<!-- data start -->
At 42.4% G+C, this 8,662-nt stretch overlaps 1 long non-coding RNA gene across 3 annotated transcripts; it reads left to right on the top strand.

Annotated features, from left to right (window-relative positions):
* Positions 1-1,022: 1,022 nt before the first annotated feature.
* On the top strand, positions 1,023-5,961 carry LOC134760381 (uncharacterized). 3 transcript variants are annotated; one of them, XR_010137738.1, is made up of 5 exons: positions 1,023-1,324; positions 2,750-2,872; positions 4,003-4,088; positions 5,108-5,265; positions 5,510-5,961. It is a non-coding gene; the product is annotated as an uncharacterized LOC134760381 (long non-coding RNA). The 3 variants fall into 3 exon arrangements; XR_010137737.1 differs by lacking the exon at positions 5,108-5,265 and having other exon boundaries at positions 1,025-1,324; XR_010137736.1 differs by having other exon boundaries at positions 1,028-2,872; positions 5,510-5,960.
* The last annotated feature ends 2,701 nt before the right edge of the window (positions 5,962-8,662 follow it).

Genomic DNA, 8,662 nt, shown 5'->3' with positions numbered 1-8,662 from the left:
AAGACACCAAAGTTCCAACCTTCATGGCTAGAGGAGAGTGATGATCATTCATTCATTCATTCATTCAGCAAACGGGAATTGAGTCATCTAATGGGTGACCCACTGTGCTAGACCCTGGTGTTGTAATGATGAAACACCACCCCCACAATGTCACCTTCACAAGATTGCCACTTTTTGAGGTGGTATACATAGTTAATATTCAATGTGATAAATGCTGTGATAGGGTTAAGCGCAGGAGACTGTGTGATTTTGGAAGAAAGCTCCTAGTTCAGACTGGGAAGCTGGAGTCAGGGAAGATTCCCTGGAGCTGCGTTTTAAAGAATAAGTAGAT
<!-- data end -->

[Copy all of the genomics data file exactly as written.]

At 42.4% G+C, this 8,662-nt stretch overlaps 1 long non-coding RNA gene across 3 annotated transcripts; it reads left to right on the top strand.

Annotated features, from left to right (window-relative positions):
* Positions 1-1,022: 1,022 nt before the first annotated feature.
* On the top strand, positions 1,023-5,961 carry LOC134760381 (uncharacterized). 3 transcript variants are annotated; one of them, XR_010137738.1, is made up of 5 exons: positions 1,023-1,324; positions 2,750-2,872; positions 4,003-4,088; positions 5,108-5,265; positions 5,510-5,961. It is a non-coding gene; the product is annotated as an uncharacterized LOC134760381 (long non-coding RNA). The 3 variants fall into 3 exon arrangements; XR_010137737.1 differs by lacking the exon at positions 5,108-5,265 and having other exon boundaries at positions 1,025-1,324; XR_010137736.1 differs by having other exon boundaries at positions 1,028-2,872; positions 5,510-5,960.
* The last annotated feature ends 2,701 nt before the right edge of the window (positions 5,962-8,662 follow it).

Genomic DNA, 8,662 nt, shown 5'->3' with positions numbered 1-8,662 from the left:
AAGACACCAAAGTTCCAACCTTCATGGCTAGAGGAGAGTGATGATCATTCATTCATTCATTCATTCAGCAAACGGGAATTGAGTCATCTAATGGGTGACCCACTGTGCTAGACCCTGGTGTTGTAATGATGAAACACCACCCCCACAATGTCACCTTCACAAGATTGCCACTTTTTGAGGTGGTATACATAGTTAATATTCAATGTGATAAATGCTGTGATAGGGTTAAGCGCAGGAGACTGTGTGATTTTGGAAGAAAGCTCCTAGTTCAGACTGGGAAGCTGGAGTCAGGGAAGATTCCCTGGAGCTGCGTTTTAAAGAATAAGTAGAT